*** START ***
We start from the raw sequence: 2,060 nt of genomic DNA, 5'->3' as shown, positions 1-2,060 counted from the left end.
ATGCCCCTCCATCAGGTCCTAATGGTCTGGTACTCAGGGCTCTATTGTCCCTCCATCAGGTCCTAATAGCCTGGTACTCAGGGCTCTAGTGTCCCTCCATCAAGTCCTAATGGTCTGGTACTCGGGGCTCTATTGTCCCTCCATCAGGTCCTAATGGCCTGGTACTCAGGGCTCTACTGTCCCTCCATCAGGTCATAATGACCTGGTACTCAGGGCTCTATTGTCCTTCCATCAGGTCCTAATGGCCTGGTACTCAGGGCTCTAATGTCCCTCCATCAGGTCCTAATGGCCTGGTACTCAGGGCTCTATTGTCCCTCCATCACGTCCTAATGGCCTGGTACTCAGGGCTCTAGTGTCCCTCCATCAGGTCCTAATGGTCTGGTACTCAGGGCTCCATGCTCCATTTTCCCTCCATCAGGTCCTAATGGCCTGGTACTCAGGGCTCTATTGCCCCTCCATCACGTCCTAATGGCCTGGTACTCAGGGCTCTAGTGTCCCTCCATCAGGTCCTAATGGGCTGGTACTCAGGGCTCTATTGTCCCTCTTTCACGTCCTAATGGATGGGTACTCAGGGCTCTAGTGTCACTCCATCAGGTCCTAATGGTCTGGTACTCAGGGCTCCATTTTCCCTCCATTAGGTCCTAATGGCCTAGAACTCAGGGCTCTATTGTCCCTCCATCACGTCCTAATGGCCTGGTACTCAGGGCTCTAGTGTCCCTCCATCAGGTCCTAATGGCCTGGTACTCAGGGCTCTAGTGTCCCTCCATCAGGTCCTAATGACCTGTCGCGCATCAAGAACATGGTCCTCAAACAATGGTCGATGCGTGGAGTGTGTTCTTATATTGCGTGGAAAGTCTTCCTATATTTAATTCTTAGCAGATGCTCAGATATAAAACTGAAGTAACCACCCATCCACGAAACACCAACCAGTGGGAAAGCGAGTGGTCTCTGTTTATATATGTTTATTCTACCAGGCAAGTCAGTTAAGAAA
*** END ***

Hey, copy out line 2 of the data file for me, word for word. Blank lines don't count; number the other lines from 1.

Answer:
ATGCCCCTCCATCAGGTCCTAATGGTCTGGTACTCAGGGCTCTATTGTCCCTCCATCAGGTCCTAATAGCCTGGTACTCAGGGCTCTAGTGTCCCTCCATCAAGTCCTAATGGTCTGGTACTCGGGGCTCTATTGTCCCTCCATCAGGTCCTAATGGCCTGGTACTCAGGGCTCTACTGTCCCTCCATCAGGTCATAATGACCTGGTACTCAGGGCTCTATTGTCCTTCCATCAGGTCCTAATGGCCTGGTACTCAGGGCTCTAATGTCCCTCCATCAGGTCCTAATGGCCTGGTACTCAGGGCTCTATTGTCCCTCCATCACGTCCTAATGGCCTGGTACTCAGGGCTCTAGTGTCCCTCCATCAGGTCCTAATGGTCTGGTACTCAGGGCTCCATGCTCCATTTTCCCTCCATCAGGTCCTAATGGCCTGGTACTCAGGGCTCTATTGCCCCTCCATCACGTCCTAATGGCCTGGTACTCAGGGCTCTAGTGTCCCTCCATCAGGTCCTAATGGGCTGGTACTCAGGGCTCTATTGTCCCTCTTTCACGTCCTAATGGATGGGTACTCAGGGCTCTAGTGTCACTCCATCAGGTCCTAATGGTCTGGTACTCAGGGCTCCATTTTCCCTCCATTAGGTCCTAATGGCCTAGAACTCAGGGCTCTATTGTCCCTCCATCACGTCCTAATGGCCTGGTACTCAGGGCTCTAGTGTCCCTCCATCAGGTCCTAATGGCCTGGTACTCAGGGCTCTAGTGTCCCTCCATCAGGTCCTAATGACCTGTCGCGCATCAAGAACATGGTCCTCAAACAATGGTCGATGCGTGGAGTGTGTTCTTATATTGCGTGGAAAGTCTTCCTATATTTAATTCTTAGCAGATGCTCAGATATAAAACTGAAGTAACCACCCATCCACGAAACACCAACCAGTGGGAAAGCGAGTGGTCTCTGTTTATATATGTTTATTCTACCAGGCAAGTCAGTTAAGAAA